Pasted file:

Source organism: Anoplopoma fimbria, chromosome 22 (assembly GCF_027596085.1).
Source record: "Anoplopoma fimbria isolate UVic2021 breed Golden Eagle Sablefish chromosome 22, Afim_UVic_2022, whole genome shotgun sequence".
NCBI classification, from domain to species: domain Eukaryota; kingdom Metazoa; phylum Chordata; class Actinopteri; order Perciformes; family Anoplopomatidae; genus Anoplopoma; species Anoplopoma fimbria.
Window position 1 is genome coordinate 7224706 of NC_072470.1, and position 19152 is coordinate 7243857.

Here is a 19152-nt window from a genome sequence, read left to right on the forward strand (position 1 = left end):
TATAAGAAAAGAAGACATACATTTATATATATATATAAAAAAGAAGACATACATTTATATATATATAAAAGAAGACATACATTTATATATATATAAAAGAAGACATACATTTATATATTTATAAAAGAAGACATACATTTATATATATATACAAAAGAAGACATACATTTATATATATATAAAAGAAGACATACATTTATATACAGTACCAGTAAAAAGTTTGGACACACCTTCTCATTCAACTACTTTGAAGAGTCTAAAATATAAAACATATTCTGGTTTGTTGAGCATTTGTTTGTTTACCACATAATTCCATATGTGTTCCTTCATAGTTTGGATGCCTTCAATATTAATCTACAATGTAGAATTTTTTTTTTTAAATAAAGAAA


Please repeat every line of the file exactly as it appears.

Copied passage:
Source organism: Anoplopoma fimbria, chromosome 22 (assembly GCF_027596085.1).
Source record: "Anoplopoma fimbria isolate UVic2021 breed Golden Eagle Sablefish chromosome 22, Afim_UVic_2022, whole genome shotgun sequence".
NCBI classification, from domain to species: domain Eukaryota; kingdom Metazoa; phylum Chordata; class Actinopteri; order Perciformes; family Anoplopomatidae; genus Anoplopoma; species Anoplopoma fimbria.
Window position 1 is genome coordinate 7224706 of NC_072470.1, and position 19152 is coordinate 7243857.

Here is a 19152-nt window from a genome sequence, read left to right on the forward strand (position 1 = left end):
TATAAGAAAAGAAGACATACATTTATATATATATATAAAAAAGAAGACATACATTTATATATATATAAAAGAAGACATACATTTATATATATATAAAAGAAGACATACATTTATATATTTATAAAAGAAGACATACATTTATATATATATACAAAAGAAGACATACATTTATATATATATAAAAGAAGACATACATTTATATACAGTACCAGTAAAAAGTTTGGACACACCTTCTCATTCAACTACTTTGAAGAGTCTAAAATATAAAACATATTCTGGTTTGTTGAGCATTTGTTTGTTTACCACATAATTCCATATGTGTTCCTTCATAGTTTGGATGCCTTCAATATTAATCTACAATGTAGAATTTTTTTTTTTAAATAAAGAAA